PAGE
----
A rarity that was enjoyed by many was a Blue Grosbeak in Kilally Meadows in North London back in May. It was extremely elusive, and despite me birding there every day for most of May, I only saw it twice. Easily could have been "my" bird, as I had walked right by where it was found several times that same day! 

We enjoyed a variety of shorebirds in Middlesex this spring, including dowitchers, Ruddy Turnstone, White-rumped Sandpiper, and two phalaropes. My only Black-bellied Plover of the entire year anywhere in Ontario was a single bird that flew in at dusk at the Dingman Wetland in mid May.

Short-billed Dowitcher

Semipalmated Plover...there was a surplus of these in May

Wilson's Phalarope

Short-billed Dowitcher and Lesser Yellowlegs

Least Sandpiper


Short-billed Dowitcher

Wilson's and Red-necked Phalarope

What I would consider my best find of May was an Acadian Flycatcher at Kilally Meadows, my spring birding patch. I saw a number of nice birds here this spring, including Golden-winged Warbler, Red-headed Woodpecker, and a couple of Yellow-bellied Flycatchers.

My last year bird before leaving in July was this Prothonotary Warbler that was only around for a day in South London. I had spent some time in Skunk's Misery at the end of May trying to find some, encountering Cerulean Warbler and Acadian Flycatcher along the way, but no luck.

A big highlight of the year was a Western Meadowlark near Glencoe. I first saw it on May 8th, but my photos from late June turned out much better...

Not pictured are many other nice species such as Dickcissel, Northern Mockingbird, Forster's Tern, American Bittern and Upland Sandpiper.

Now for some honourable misses...

Orange-crowned Warbler - this is a tricky species in the spring (although usually I see at least one), so I wasn't really worried since they are a dime a dozen in the fall...but then I just never came back in the fall.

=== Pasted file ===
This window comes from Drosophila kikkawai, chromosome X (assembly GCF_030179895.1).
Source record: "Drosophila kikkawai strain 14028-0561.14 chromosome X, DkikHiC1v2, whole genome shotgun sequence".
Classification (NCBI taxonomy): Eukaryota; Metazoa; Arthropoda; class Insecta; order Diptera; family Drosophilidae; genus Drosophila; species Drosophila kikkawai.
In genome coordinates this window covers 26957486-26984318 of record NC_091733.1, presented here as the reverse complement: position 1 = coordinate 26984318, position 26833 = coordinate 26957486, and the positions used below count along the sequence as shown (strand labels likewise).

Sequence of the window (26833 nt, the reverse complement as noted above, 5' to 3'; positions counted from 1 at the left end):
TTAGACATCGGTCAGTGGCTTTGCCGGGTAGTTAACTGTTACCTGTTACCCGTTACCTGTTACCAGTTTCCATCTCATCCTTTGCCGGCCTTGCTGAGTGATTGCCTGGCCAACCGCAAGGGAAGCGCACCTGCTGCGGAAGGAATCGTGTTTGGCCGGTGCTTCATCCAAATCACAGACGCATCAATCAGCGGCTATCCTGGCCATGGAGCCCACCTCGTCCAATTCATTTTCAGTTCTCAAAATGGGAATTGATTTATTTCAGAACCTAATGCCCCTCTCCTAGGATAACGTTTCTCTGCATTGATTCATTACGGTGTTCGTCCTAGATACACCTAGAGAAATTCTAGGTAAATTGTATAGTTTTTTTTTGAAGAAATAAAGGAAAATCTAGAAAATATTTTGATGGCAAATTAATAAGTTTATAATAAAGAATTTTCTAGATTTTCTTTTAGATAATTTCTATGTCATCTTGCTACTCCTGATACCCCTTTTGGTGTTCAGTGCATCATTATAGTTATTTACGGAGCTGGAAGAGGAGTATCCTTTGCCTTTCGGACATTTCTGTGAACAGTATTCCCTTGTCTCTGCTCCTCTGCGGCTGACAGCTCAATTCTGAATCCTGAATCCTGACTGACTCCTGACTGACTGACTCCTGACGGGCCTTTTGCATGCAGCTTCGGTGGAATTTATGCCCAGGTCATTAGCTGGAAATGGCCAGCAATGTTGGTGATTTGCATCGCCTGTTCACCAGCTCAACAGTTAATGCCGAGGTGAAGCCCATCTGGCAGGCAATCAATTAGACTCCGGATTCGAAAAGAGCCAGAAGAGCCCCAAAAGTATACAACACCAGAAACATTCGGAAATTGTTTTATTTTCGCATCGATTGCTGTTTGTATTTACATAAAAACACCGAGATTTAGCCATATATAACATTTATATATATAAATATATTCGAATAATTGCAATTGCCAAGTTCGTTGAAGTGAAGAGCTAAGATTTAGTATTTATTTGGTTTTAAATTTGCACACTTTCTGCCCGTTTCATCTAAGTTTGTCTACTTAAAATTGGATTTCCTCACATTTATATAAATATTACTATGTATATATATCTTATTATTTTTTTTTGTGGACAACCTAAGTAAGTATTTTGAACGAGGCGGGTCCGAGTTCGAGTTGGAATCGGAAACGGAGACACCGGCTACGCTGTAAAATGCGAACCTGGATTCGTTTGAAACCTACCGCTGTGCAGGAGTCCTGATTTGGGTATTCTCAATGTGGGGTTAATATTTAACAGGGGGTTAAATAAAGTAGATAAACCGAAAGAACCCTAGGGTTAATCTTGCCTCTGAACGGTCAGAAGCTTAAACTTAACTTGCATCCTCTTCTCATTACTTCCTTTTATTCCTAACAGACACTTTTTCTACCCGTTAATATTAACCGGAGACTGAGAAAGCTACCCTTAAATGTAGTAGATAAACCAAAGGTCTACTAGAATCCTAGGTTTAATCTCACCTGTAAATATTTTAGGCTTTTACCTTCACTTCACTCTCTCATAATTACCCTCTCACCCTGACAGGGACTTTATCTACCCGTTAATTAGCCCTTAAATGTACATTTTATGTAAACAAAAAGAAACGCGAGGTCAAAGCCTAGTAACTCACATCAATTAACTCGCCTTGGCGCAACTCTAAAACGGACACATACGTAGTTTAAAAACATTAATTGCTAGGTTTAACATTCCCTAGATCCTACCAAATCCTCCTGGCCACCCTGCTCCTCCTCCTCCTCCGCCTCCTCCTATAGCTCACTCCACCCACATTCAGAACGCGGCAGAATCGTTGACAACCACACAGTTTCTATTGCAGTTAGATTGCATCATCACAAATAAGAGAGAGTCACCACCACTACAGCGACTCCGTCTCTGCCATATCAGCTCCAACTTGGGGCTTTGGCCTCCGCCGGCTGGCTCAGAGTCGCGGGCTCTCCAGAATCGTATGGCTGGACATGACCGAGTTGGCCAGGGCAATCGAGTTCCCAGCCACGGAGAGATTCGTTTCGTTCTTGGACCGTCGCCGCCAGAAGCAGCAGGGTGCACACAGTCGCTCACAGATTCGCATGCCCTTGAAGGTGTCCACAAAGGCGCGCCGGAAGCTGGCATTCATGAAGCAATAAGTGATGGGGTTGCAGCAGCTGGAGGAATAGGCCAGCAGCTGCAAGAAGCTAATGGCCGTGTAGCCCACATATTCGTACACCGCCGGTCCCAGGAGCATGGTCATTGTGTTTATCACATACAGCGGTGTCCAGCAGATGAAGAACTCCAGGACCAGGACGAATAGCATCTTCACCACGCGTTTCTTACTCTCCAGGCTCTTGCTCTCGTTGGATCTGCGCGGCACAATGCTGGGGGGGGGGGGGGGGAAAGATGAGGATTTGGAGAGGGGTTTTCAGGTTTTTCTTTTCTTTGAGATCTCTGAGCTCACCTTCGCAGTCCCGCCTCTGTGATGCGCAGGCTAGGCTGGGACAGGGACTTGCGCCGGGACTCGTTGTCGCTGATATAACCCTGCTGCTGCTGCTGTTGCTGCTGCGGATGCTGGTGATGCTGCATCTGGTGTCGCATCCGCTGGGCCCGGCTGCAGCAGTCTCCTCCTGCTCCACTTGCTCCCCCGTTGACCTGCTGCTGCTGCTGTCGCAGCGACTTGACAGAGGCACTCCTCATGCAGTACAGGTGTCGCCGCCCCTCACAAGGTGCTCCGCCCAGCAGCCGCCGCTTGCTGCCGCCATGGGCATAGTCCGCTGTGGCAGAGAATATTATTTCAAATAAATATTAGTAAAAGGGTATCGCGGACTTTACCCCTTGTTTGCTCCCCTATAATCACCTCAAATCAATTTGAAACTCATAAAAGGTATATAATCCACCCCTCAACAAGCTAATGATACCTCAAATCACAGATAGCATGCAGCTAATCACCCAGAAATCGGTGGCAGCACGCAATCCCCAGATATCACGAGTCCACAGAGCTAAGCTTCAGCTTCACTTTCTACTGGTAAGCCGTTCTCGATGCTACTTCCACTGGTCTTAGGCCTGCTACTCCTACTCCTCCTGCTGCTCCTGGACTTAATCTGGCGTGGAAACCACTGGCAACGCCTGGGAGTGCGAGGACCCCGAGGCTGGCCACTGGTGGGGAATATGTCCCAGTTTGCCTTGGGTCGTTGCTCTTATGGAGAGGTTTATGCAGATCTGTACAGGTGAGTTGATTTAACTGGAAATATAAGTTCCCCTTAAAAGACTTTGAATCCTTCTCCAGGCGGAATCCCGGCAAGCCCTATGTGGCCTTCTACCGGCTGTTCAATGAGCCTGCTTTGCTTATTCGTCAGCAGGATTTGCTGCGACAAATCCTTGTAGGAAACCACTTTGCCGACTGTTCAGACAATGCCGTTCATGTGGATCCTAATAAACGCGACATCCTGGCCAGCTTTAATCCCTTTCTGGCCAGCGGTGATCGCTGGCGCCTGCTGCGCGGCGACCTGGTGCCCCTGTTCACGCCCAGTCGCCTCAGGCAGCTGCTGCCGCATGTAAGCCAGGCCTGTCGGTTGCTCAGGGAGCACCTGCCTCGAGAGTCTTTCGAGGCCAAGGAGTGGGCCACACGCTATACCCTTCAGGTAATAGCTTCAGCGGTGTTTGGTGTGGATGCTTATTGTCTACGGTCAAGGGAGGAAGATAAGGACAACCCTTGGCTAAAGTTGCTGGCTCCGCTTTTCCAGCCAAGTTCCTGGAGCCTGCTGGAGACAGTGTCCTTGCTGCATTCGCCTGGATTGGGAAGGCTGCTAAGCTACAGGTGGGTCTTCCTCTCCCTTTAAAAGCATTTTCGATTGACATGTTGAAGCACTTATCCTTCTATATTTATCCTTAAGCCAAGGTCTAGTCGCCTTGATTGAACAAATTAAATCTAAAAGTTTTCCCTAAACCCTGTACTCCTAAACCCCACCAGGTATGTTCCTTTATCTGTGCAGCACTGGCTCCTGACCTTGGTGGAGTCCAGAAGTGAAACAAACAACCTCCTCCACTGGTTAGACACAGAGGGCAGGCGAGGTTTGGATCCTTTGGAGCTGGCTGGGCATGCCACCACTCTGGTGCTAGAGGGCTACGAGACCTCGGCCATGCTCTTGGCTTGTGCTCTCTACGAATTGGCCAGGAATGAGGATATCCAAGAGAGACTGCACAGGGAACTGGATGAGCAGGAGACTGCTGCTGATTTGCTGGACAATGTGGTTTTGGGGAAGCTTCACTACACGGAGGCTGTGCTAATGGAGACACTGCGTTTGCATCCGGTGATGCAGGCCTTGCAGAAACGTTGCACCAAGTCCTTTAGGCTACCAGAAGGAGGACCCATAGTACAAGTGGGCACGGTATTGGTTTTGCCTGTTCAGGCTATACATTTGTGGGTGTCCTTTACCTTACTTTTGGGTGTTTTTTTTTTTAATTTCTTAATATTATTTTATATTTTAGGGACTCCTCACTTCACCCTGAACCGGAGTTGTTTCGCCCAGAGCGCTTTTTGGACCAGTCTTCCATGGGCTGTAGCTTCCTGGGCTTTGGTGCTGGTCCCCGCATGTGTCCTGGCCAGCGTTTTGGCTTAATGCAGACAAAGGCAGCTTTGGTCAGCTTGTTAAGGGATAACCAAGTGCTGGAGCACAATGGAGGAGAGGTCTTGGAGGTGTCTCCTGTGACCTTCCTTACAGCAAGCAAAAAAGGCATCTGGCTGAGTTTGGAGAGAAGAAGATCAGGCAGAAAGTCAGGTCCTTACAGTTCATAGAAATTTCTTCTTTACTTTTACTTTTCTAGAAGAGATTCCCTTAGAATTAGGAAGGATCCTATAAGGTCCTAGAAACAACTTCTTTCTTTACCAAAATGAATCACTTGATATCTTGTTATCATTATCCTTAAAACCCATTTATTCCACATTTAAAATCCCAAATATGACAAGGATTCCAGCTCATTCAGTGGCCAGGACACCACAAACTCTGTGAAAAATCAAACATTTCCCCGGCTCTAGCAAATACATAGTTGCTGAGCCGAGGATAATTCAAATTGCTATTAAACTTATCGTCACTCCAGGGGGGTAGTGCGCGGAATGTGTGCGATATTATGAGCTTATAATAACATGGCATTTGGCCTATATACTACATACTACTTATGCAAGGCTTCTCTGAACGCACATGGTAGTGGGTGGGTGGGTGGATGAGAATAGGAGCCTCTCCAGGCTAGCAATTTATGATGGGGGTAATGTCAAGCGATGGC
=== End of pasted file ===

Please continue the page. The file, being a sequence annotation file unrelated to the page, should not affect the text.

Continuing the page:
Gray-cheeked Thrush - I don't really have a good excuse for this one. I am very surprised I didn't see any in May (though as I recall, Catharus thrushes were actually fairly difficult to come by). I think this is just one I was also counting on as being fairly easy in the fall, at least as a nocturnal migrant flight call.

Red-shouldered Hawk - this one is all about patience with a healthy dose of pure luck. I did do a few hawkwatches in the spring during a time they were supposed to migrate through, but no dice. Middlesex isn't a great place for hawkwatching, and I find that my yard seems to be as good a place as anywhere (both my Middlesex observations of this species come from there). There was a wintering one early in the year I didn't connect with, and of course, no fall for me!

Red-necked Grebe - not a huge miss actually, as I believe there was only one seen all year! I birded Fanshawe CA pretty heavily in April, but I couldn't find one. 

Cattle Egret - just adding this to say that I searched unsuccessfully for two different birds during my visits home in November

Now, other than those, I don't think that I really "missed" anything. Sure, there were lots of other rare shorebirds (Hudsonian Godwit), some geese (Ross's Geese, Greater White-fronted Geese), a Sedge Wren, and a saw-whet owl, but I wasn't around for those! It stings a bit, but nothing I can do.

So in conclusion, I am quite happy with my six month effort, and even happier that I wasn't able to complete the remaining four months of the year as initially planned. I probably would have surpassed 240, maybe even 250 species, had I been around for the entirety of 2021, but oh well. I had more fun finding a Black-legged Kittiwake on Lake Opeongo in the cold than waiting for a Gray-cheeked Thrush to call while sitting on my back deck in the cold.

Well. That's all folks.